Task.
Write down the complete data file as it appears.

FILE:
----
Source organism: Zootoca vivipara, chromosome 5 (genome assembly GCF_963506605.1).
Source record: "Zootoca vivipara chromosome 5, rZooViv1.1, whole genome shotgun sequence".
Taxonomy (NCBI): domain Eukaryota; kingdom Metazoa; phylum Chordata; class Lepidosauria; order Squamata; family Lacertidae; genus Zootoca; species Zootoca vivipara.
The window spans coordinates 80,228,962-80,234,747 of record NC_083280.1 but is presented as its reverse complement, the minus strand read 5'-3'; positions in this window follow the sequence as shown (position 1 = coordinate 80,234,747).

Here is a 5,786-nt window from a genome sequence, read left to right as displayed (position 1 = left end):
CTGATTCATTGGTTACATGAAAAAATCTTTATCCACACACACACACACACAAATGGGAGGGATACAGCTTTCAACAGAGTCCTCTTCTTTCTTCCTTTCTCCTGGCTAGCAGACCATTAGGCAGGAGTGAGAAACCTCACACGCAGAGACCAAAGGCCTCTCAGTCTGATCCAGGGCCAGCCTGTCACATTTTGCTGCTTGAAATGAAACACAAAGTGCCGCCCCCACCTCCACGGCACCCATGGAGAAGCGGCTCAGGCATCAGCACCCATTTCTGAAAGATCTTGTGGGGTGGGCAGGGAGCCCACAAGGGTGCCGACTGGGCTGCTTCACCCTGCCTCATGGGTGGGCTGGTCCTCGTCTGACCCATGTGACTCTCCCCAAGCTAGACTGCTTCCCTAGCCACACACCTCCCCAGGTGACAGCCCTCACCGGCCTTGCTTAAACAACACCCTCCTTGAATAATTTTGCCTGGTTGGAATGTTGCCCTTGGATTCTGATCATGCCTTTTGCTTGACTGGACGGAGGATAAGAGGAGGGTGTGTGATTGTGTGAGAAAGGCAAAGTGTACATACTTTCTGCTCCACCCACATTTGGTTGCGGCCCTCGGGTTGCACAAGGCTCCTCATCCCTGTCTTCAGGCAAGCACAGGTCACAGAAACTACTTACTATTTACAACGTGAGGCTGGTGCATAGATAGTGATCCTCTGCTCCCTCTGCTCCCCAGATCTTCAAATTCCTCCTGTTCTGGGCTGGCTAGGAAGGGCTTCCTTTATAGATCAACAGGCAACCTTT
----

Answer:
Source organism: Zootoca vivipara, chromosome 5 (genome assembly GCF_963506605.1).
Source record: "Zootoca vivipara chromosome 5, rZooViv1.1, whole genome shotgun sequence".
Taxonomy (NCBI): domain Eukaryota; kingdom Metazoa; phylum Chordata; class Lepidosauria; order Squamata; family Lacertidae; genus Zootoca; species Zootoca vivipara.
The window spans coordinates 80,228,962-80,234,747 of record NC_083280.1 but is presented as its reverse complement, the minus strand read 5'-3'; positions in this window follow the sequence as shown (position 1 = coordinate 80,234,747).

Here is a 5,786-nt window from a genome sequence, read left to right as displayed (position 1 = left end):
CTGATTCATTGGTTACATGAAAAAATCTTTATCCACACACACACACACACAAATGGGAGGGATACAGCTTTCAACAGAGTCCTCTTCTTTCTTCCTTTCTCCTGGCTAGCAGACCATTAGGCAGGAGTGAGAAACCTCACACGCAGAGACCAAAGGCCTCTCAGTCTGATCCAGGGCCAGCCTGTCACATTTTGCTGCTTGAAATGAAACACAAAGTGCCGCCCCCACCTCCACGGCACCCATGGAGAAGCGGCTCAGGCATCAGCACCCATTTCTGAAAGATCTTGTGGGGTGGGCAGGGAGCCCACAAGGGTGCCGACTGGGCTGCTTCACCCTGCCTCATGGGTGGGCTGGTCCTCGTCTGACCCATGTGACTCTCCCCAAGCTAGACTGCTTCCCTAGCCACACACCTCCCCAGGTGACAGCCCTCACCGGCCTTGCTTAAACAACACCCTCCTTGAATAATTTTGCCTGGTTGGAATGTTGCCCTTGGATTCTGATCATGCCTTTTGCTTGACTGGACGGAGGATAAGAGGAGGGTGTGTGATTGTGTGAGAAAGGCAAAGTGTACATACTTTCTGCTCCACCCACATTTGGTTGCGGCCCTCGGGTTGCACAAGGCTCCTCATCCCTGTCTTCAGGCAAGCACAGGTCACAGAAACTACTTACTATTTACAACGTGAGGCTGGTGCATAGATAGTGATCCTCTGCTCCCTCTGCTCCCCAGATCTTCAAATTCCTCCTGTTCTGGGCTGGCTAGGAAGGGCTTCCTTTATAGATCAACAGGCAACCTTT